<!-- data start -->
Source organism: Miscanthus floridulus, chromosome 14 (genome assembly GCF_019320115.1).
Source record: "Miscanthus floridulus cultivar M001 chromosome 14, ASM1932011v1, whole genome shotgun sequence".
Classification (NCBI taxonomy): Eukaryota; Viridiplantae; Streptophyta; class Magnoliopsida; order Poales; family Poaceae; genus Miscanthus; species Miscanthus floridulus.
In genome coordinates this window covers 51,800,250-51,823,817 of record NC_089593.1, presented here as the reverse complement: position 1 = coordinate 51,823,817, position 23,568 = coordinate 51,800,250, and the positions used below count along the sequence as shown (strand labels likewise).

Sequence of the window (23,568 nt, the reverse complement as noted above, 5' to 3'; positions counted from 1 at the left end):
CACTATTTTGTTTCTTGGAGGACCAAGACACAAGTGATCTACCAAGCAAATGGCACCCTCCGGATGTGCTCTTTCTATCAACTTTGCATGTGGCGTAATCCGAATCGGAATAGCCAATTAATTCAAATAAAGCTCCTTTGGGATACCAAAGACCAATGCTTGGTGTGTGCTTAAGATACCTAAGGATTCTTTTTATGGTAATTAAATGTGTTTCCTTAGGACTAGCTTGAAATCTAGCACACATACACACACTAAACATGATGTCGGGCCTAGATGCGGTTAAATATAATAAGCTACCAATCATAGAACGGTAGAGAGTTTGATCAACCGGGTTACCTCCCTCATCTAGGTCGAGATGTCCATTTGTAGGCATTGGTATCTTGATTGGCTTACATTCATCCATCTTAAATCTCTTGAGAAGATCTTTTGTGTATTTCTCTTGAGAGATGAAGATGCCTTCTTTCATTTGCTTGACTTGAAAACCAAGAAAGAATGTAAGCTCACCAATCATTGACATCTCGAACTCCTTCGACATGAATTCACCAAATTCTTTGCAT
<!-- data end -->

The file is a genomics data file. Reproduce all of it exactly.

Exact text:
Source organism: Miscanthus floridulus, chromosome 14 (genome assembly GCF_019320115.1).
Source record: "Miscanthus floridulus cultivar M001 chromosome 14, ASM1932011v1, whole genome shotgun sequence".
Classification (NCBI taxonomy): Eukaryota; Viridiplantae; Streptophyta; class Magnoliopsida; order Poales; family Poaceae; genus Miscanthus; species Miscanthus floridulus.
In genome coordinates this window covers 51,800,250-51,823,817 of record NC_089593.1, presented here as the reverse complement: position 1 = coordinate 51,823,817, position 23,568 = coordinate 51,800,250, and the positions used below count along the sequence as shown (strand labels likewise).

Sequence of the window (23,568 nt, the reverse complement as noted above, 5' to 3'; positions counted from 1 at the left end):
CACTATTTTGTTTCTTGGAGGACCAAGACACAAGTGATCTACCAAGCAAATGGCACCCTCCGGATGTGCTCTTTCTATCAACTTTGCATGTGGCGTAATCCGAATCGGAATAGCCAATTAATTCAAATAAAGCTCCTTTGGGATACCAAAGACCAATGCTTGGTGTGTGCTTAAGATACCTAAGGATTCTTTTTATGGTAATTAAATGTGTTTCCTTAGGACTAGCTTGAAATCTAGCACACATACACACACTAAACATGATGTCGGGCCTAGATGCGGTTAAATATAATAAGCTACCAATCATAGAACGGTAGAGAGTTTGATCAACCGGGTTACCTCCCTCATCTAGGTCGAGATGTCCATTTGTAGGCATTGGTATCTTGATTGGCTTACATTCATCCATCTTAAATCTCTTGAGAAGATCTTTTGTGTATTTCTCTTGAGAGATGAAGATGCCTTCTTTCATTTGCTTGACTTGAAAACCAAGAAAGAATGTAAGCTCACCAATCATTGACATCTCGAACTCCTTCGACATGAATTCACCAAATTCTTTGCAT